But which one? Vaughan played the most games at third, but he left for the military himself in 1944. Bordagaray then mostly took over, but Galan was planted there on V-E Day. Boris decided to go with Arky, more likely known to a guy from Iowa, where he was supposed to be from. Use nicknames, Americans big on them. Boris decided to throw in the last name, not be so familial. Igor, his partner in the spy game was on his own, as he was supposed to be from Philadelphia.

Both were whisked through the papers part – had access to the best forgers in Europe. The moment of truth was at hand, Boris first.

“Who played third base for the Brooklyn Dodgers during the war?”

“Arky Vaughan”, Boris put on an immaculate midwest accent.

Truncheons appeared and battered him into a pulp as the Sarge said “I’m from Joisy an I dint know dat. Gotta be a commie.”

And you . . . ? looking suspiciously at Igor, the supposed Philly lieutenant.

“Aw, dem bums suck lemons!”

“Pass right on through, Sir!” The guard snapped to attention.

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Game Night . by John Wentworth Chapin

Seven empty wine bottles huddled on the coffee table. “URGENT,” I said to my brother. He stared blankly at me. “URGENT,” I repeated. You can’t say more in Password.

“I heard you,” he snapped. He stared at the burgundy dregs in his glass. I wanted to go to bed, but I wanted to win. Competitive and drunk.

“You’re taking too long,” my mother said. If she said anything else, he would explode. I couldn’t believe she didn’t know that by now.

He paused, long and deliberate, daring anyone to goad him.

“DELIVERY,” he said. I sighed.

“SOS,” his wife said to my mother immediately, barely a pause.

“HELP,” my mother responded. It was the right answer.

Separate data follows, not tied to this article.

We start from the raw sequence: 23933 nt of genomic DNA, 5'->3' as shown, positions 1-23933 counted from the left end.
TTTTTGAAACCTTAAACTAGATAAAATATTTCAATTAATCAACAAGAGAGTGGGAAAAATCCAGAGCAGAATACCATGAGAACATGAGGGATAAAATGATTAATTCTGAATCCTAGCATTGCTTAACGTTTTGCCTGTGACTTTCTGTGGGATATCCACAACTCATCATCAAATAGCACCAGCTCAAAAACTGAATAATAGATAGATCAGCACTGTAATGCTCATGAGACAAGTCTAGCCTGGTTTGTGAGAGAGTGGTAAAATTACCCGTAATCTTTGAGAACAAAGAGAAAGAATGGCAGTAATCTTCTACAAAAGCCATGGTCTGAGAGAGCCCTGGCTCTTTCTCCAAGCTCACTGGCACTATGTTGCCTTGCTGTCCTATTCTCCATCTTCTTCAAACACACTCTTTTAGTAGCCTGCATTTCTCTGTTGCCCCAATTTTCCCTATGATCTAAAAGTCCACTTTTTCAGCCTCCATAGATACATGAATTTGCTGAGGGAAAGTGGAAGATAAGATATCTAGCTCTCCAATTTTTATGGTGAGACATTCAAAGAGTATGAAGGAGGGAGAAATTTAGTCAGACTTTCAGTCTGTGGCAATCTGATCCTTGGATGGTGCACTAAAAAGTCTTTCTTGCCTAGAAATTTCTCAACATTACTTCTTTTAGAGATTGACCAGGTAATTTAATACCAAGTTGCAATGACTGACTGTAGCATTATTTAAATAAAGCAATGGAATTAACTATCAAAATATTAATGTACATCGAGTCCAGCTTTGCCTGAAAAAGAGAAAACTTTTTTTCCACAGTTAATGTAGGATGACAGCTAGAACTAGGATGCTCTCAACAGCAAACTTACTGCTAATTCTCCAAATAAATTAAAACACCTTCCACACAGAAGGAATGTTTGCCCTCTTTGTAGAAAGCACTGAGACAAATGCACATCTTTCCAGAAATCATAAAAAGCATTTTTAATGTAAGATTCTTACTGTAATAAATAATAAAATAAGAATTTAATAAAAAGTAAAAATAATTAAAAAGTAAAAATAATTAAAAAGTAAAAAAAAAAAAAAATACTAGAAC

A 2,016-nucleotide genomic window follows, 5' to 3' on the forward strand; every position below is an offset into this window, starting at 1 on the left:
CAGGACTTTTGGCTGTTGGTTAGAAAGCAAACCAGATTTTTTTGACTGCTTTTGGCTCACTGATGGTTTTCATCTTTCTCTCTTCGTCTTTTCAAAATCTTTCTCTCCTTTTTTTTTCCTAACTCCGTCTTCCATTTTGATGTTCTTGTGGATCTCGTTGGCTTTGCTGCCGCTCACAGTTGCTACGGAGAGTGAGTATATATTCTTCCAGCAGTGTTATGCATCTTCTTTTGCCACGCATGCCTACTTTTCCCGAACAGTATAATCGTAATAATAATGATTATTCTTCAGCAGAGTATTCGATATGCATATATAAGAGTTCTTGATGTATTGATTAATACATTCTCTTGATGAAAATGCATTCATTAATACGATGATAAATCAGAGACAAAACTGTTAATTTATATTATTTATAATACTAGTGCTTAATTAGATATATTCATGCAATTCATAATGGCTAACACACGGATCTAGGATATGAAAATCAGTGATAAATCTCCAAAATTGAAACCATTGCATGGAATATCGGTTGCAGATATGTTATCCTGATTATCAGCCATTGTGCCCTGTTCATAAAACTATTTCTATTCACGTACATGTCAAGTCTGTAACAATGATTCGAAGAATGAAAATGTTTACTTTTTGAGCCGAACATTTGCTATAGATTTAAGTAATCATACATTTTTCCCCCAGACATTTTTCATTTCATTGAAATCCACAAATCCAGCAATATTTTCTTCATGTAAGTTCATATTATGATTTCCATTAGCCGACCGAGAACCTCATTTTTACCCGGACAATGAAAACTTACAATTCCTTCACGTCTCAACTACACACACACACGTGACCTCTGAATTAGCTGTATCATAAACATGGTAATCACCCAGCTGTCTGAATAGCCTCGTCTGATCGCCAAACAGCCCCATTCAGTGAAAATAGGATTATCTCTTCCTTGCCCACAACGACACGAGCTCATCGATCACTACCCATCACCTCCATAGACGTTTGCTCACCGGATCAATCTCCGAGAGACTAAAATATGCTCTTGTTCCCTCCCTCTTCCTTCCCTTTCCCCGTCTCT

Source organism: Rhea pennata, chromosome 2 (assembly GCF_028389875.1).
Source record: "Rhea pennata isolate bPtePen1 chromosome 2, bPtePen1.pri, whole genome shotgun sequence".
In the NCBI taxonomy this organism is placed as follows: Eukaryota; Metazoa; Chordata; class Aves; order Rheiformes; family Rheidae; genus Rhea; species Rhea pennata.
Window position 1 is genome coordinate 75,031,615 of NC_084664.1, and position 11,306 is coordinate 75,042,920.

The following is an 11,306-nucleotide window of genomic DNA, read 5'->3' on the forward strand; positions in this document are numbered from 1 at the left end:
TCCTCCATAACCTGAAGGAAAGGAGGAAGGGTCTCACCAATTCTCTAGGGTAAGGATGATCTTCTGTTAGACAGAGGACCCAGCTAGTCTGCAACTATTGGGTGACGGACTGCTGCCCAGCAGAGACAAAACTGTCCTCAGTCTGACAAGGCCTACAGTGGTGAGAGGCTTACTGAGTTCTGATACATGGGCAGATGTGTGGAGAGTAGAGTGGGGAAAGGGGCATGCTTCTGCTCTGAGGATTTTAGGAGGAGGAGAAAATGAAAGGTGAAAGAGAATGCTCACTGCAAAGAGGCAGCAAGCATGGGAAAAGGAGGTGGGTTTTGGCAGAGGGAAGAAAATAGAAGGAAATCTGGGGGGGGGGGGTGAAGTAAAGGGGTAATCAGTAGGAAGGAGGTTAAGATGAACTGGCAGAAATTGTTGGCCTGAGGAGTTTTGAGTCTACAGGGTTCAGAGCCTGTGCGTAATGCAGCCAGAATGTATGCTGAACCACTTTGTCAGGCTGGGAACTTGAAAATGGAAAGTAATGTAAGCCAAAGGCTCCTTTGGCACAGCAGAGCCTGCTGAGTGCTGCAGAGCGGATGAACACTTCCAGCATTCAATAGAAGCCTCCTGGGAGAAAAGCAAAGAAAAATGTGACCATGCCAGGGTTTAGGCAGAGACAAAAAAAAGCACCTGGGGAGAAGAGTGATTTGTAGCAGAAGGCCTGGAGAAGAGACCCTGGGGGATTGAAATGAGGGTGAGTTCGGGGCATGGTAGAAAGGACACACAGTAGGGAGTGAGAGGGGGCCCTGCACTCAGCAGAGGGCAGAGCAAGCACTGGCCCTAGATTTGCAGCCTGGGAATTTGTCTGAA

My brother glowered. “Delivery was a good guess,” he said.

“But it was wrong!” his wife chirped.

His eyes were glazed: the wine, the late hour, the competition. A bad combination. He and my mother looked at the next card.

“DOCTOR,” she said to her daughter-in-law.

“NURSE,” came the reply. My mother shook her head and frowned.

My brother stared at the card, again too long. He looked at me. “DOCTOR,” he said, nodding slowly.

“She just said that,” I groaned, my tone critical, bewildered.

“I know she just said that,” he snarled. “DOCTOR.” He nodded, persistent.

“You can’t gesture,” my mother complained.

I took in a sharp breath. “NURSE,” I hissed.

He called me a fucking asshole before he upended the coffee table and sent the bottles clattering across the floor.

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Block Party . by Michelle Elvy

Voices call me out of sleep
groggy, curious, I creep
toward the kitchen,
where the drinks are mixin’

 

This ain’t my scene, but I think
I’ll stay, like this song,
won’t you come out to play…

You, Cheshire-grin, know-it-all:
d’you like the party so far?
and you, boy in the spelling bee:
how’d’you get from A to Z?
butcher, baker, candlestickmaker:
you don’t belong here, take your
childish rhymes off my page!

(sigh)

This is better: I spy
shitgreen Staasi-shirts marching by
but wait, what’s that? why are they drinking
with Wolf and Biermann,– what’re they thinking?
that ain’t right: they’re not fighting the fight
but everything’s topsy turvy:
Hagen’s singing cabaret,
Liza’s communing with Krishna
and Johnny’s rotting in the corner with scurvy
Tamara sings Bye-bye my love and we dance
real slow, build walls, turn west

This Wall’s my Wall — gotta mount it
go under over maybe around it
build it, climb it, Christo-bind it
find a way to nevermind it

My catch-22: I want to keep you,
but I’ve got to show some the door
there’s a major cast, a major twist,
with a major ending, a major fist
fight in the toilet

But I can’t sustain this frantic pace,
I’ve got to trim, cut, paste,
shut some of you up lest you go and
spoil it

(And who let in that orangutan?
he jumped stories, he ain’t part of this plan!)

Gotta sleep, pull up the cover,
Let me know when the party’s over

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We would like to thank Michael J. Solender for his picture Hands. Here is what Michael had to say about this great shot:

I took this photo outside of Mysore, India in September, 2010. I went around the back of a petrol station in search of the restroom and found these young men playing this game. I was fascinated by their hands. I don’t know the name of the game but they were quite involved and barely noticed me.